National Garlic Day promotes the many uses of garlic, an edible bulb from a plant in the lily family. Garlic has been used medicinally for thousands of years. It is believed to ward off evil spirits, lower cholesterol and prevent heart attacks and blood clots. The phytochemicals in garlic are believed to be protective against stomach cancer and colorectal cancers.
Garlic is one of the top-selling herbal supplements. Unfortunately, research to date doesn’t prove its worth.
A study published in the Archives of Internal Medicine was the result of work using raw garlic at Stanford University’s Prevention Research Center. One hundred and ninety two adults with moderately high cholesterol were divided into four groups with treatment with raw garlic, powdered garlic supplement, aged garlic extract supplement or a placebo.
The volunteers took the equivalent of one medium-size clove of garlic six days a week for six months. The results: there were no significant effects on LDL cholesterol concentrations or on triglyceride levels, another risk factor for heart disease.
Some research has shown garlic supplements lowered high cholesterol levels by about 10 percent, but the effect only lasted about three months. When the subjects were checked after six months they did not have lower cholesterol levels than people who took the placebo.
One of the most studied garlic supplements is Kwai, made by a German manufacturer. Kwai labels contain the words “clinically proven to lower cholesterol” even though five of the company’s six studies since 1995 showed that the supplement didn’t lower cholesterol. Commission E, the German agency that advises health professionals and the general public on herbal medicines, no longer says that garlic lowers cholesterol.
As far as blood clotting, to date the evidence is too limited to draw firm conclusions as to whether garlic prevents clots. Since garlic might interfere with blood clotting, people taking blood-thinning medications such as Coumadin (warfarin) should let their primary care physician know of their daily garlic consumption.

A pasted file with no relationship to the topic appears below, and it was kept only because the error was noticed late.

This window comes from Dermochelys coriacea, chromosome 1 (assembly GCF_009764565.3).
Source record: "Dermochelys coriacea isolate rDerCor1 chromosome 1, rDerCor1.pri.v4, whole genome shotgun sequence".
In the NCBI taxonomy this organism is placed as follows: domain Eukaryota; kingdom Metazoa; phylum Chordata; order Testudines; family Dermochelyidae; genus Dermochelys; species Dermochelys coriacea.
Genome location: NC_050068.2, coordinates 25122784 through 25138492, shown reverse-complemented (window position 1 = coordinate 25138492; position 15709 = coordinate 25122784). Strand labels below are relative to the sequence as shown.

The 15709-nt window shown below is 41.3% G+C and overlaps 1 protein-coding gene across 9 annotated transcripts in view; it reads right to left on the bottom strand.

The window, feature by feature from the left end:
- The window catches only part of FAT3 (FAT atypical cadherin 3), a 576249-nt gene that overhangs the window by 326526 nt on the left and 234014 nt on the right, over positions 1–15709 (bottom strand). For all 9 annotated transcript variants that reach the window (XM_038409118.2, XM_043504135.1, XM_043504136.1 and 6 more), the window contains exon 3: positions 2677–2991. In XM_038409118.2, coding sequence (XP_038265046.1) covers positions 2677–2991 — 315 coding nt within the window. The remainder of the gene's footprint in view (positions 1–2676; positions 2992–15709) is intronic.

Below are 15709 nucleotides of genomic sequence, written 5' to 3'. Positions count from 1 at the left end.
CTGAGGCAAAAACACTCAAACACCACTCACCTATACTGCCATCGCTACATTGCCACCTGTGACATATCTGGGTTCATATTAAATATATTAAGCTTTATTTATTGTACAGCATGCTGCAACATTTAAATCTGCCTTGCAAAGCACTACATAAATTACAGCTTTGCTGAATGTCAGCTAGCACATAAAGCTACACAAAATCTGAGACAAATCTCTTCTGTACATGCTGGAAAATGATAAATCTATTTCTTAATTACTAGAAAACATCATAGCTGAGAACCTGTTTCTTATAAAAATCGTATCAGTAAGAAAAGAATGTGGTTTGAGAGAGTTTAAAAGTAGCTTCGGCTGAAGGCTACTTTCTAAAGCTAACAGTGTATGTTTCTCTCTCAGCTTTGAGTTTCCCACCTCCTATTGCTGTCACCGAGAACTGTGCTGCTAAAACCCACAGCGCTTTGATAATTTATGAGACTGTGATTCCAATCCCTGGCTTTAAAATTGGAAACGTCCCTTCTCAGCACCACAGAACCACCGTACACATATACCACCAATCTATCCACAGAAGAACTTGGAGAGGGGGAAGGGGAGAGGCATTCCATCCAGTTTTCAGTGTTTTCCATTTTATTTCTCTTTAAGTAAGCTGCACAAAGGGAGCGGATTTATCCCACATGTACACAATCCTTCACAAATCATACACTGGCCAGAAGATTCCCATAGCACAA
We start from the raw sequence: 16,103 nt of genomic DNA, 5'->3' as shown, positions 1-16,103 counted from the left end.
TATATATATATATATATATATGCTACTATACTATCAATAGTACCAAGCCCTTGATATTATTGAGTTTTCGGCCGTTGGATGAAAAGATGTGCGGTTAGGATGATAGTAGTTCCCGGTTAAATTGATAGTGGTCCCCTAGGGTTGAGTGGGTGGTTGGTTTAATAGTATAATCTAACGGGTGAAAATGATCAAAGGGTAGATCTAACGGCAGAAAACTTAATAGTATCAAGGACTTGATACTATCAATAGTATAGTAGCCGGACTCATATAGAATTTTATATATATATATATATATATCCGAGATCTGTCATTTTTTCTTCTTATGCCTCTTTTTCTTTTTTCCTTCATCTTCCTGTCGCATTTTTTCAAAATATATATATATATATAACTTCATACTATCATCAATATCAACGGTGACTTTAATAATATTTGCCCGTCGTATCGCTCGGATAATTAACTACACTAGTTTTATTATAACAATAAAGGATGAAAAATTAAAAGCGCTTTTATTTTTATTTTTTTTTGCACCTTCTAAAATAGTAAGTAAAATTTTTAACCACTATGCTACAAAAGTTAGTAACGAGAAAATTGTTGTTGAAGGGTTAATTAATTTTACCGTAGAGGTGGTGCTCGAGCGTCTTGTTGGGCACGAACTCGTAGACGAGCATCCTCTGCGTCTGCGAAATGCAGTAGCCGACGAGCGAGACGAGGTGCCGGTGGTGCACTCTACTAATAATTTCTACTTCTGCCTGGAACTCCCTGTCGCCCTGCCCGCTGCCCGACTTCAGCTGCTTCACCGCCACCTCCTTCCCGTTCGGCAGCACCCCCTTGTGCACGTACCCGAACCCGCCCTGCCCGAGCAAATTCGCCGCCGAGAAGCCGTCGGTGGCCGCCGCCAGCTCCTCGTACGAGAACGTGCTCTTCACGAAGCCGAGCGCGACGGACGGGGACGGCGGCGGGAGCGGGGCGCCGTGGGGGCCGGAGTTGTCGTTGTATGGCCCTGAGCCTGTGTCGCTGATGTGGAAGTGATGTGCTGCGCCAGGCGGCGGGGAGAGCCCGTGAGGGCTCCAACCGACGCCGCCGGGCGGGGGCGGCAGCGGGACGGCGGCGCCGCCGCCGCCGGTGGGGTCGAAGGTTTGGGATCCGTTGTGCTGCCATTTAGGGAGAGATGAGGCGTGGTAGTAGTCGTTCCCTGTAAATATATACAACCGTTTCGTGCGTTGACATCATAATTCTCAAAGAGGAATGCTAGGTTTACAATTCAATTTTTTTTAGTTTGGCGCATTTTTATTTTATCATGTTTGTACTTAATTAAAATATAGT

Fourteen of 17 studies reviewed found no benefit of garlic in lowering blood pressure. The other three studies found small declines of about two to seven percent. To date there is insufficient evidence to say whether garlic prevents heart attacks. Eleven of the 12 studies looking at the impact of garlic on blood sugar found that garlic didn’t lower blood sugar levels at all.
What about garlic’s impact on preventing cancer? When garlic is digested and absorbed into our system it breaks down into many compounds. When given to laboratory rats some of these compounds appear to prevent breast, colon and other tumors, if given in large doses. As for humans, there isn’t convincing evidence that small amounts of these same compounds from fresh garlic or from garlic supplements will do the same.
Crushed garlic contains allicin, which is the parent of most of the potentially beneficial compounds found in garlic. Supplements are often marketed on the basis of how much allicin is released when they are consumed. Testing on many garlic supplements found than 19 of 23 brands tested released less than 10 percent of the allicin listed on their labels. Most of the pills were cited as poorly made, took too long to dissolve and, when they dissolved in a reasonable time, not much allicin was formed.
Researchers advise that to date there is no convincing evidence that any supplements are superior as a source of garlic. The World Health Organization’s guidelines for general health promotion for adults is a daily dose of 2-5 grams of fresh garlic (approximately one clove), 0.4-1.2 grams of dried garlic powder, 2-5 milligrams of garlic oil or other formulations that are equal to 2-5 mgs of allicin per day.
Bottom line: Enjoy garlic in cooking, but don’t rely on it for health benefits. As for warding off evil spirits, the jury is still out.
Georgia Clark-Albert is a registered dietitian and adjunct nutrition instructor at Eastern Maine Community College who lives in Athens. Read more of her columns and post questions at bangordailynews.com or email her at GeorgiaMaineMSRDCDE@gmail.com.